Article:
in detecting impairments of the mother-infant relation-
ship as perceived by the mother with the cut-off scores
suggested by Brockington et al. [26].
Analysis of mother-infant interaction
The Global Rating Scale (GRS) of infant-mother in-
teraction was used to assess infant-mother interaction
[27]. This method has been found to be valid cross-cul-
turally in four European countries [28] and in South Af-
rica [15]. Two of the authors (ME and BH) were trained
in the method at a research centre in Reading, England.
The analyses were done blind as to the depressive status
of the mothers, based on videos and English verbatim
transcripts, which were translated from Bangla to Eng-
lish, English to Bangla and back again to English by two
bilingual persons to ensure the reliability of the transla-
The mothers’ behavior was assessed on 13 items, the
infants’ on 7 and dyadic behavior on 5. The items are
scored on a 5-point scale from 1 (poor) to 5 (good) and
clustered by summing up and form dimensions.
1) The mothers good-poor dimension (sensitivity) was
measured by five items: warmth, acceptance, respon-
siveness, non-demanding behavior and sensitivity.
2) The mothers intrusive dimension was measured by
her intrusive or nonintrusive behavior and speech.
3) The mothers remote dimension was assessed by her
remote or non-remote and silent or non-silent behavior.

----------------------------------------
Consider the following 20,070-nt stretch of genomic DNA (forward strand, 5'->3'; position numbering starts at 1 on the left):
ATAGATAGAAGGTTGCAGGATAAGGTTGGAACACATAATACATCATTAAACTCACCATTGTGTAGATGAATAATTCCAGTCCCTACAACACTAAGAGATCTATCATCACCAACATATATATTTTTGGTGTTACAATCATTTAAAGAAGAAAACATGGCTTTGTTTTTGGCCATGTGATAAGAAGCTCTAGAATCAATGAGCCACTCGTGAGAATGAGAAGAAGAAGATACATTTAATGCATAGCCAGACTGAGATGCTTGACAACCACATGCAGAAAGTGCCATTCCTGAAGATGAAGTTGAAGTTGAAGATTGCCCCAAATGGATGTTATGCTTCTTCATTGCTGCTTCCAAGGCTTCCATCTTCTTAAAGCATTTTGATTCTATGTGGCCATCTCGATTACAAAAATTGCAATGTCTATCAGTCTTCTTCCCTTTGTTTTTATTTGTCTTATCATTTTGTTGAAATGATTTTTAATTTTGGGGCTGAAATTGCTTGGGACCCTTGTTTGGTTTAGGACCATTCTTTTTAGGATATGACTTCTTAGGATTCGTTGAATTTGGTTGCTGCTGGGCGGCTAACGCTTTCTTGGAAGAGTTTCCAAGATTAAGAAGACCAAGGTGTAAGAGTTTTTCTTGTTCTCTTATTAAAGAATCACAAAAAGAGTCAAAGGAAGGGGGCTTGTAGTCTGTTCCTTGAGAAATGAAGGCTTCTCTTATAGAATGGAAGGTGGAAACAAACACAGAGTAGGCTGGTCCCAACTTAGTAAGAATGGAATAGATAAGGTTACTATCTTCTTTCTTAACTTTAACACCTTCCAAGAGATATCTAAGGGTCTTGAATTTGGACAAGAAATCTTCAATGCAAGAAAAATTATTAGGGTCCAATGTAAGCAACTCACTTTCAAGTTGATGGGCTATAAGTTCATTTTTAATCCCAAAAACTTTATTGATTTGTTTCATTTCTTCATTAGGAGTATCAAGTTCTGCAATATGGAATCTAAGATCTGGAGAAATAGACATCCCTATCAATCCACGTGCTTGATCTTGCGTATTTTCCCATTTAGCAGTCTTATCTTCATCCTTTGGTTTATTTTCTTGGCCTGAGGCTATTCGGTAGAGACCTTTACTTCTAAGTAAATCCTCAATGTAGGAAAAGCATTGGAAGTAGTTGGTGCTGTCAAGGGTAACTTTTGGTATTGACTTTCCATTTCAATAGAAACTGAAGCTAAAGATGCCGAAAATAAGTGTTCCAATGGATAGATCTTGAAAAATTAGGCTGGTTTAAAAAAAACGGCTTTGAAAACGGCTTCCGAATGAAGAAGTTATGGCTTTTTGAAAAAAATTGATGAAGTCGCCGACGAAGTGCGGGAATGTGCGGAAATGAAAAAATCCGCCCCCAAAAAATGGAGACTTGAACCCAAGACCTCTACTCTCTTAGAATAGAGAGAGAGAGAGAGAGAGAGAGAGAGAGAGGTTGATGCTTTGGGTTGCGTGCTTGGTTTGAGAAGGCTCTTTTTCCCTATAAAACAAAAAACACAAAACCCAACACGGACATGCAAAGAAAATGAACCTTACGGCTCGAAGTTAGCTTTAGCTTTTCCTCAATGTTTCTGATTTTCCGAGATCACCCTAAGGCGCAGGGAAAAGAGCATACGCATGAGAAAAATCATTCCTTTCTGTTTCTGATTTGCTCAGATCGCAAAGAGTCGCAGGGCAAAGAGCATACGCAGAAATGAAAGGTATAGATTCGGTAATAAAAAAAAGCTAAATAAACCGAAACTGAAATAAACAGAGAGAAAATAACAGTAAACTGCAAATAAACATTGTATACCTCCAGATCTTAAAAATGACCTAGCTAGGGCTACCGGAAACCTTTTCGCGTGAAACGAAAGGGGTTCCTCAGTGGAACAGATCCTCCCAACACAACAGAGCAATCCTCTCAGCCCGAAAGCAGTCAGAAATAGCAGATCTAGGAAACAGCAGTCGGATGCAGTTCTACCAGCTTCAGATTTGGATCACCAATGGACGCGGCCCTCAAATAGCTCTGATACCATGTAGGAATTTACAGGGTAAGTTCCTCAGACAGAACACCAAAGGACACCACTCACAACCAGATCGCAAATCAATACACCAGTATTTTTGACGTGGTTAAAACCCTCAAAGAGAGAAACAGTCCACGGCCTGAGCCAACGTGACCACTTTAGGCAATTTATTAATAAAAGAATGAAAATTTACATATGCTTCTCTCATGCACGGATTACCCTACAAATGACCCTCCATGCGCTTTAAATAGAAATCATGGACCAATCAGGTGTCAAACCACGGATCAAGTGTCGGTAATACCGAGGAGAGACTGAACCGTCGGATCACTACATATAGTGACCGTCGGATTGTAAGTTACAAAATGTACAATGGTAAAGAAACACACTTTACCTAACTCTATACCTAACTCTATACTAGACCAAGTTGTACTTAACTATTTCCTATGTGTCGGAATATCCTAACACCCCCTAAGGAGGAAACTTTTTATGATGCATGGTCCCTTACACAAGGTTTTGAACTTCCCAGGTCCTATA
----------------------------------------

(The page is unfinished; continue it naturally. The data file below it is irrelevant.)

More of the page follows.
4) The mothers affective behavior (depression) was
assessed by happiness, energy to engage with the infant,
absorption in the infant and whether she was relaxed or
tense during the interaction.
The infant’s interactive behavior was also measured.
1) The infants good-poor dimension (engagement) was
measured by attentiveness towards the mother, active
communication with body and voice towards the mother
and positive vocalization.
2) The infant inert-lively dimension (liveliness) meas-
ured the infant’s engagement with the environment,
whether he/she was self-absorbed or not and whether or
not he/she was lively or inert.
3) The infant distress dimension (fretfulness) was in-
dicated by happy or distressed and fretful or non-fretful.
Dyadic behavior:
4) The mother-infant interaction dimension was as-
sessed by smooth and easy or difficult, fun or serious,
mutually satisfying or unsatisfying, involving much en-
Copyright © 2013 SciRes. OPEN A CCESS
M. Edhborg et al. / Health 5 (2013) 237-244
Copyright © 2013 SciRes. OPEN A CCESS
gagement or no engagement and excited engagement or
quiet engagement [24].
Two of the authors (BH, ME) rated the videos. Forty-
eight videos were rated by consensus and fifty-two indi-
vidually. Of those individually rated, nine were coded for
internal reliability, with 92 percent of the ratings being
found to be in agreement.
2.5. Statistical Analyses
The statistical analyses were done using SPSS for
Windows, version 18. Differences between the mothers
with and without depressive symptoms, infant sex and
the PBQ were calculated by two-way multivariate analy-
sis of variance (MANOVA). The GRS (assessing mother
and infant behavior) was similarly analyzed by two-way
MANOVAs, and dyadic behavior was analyzed with a
two-way analysis of variance (ANOVA). Cases and con-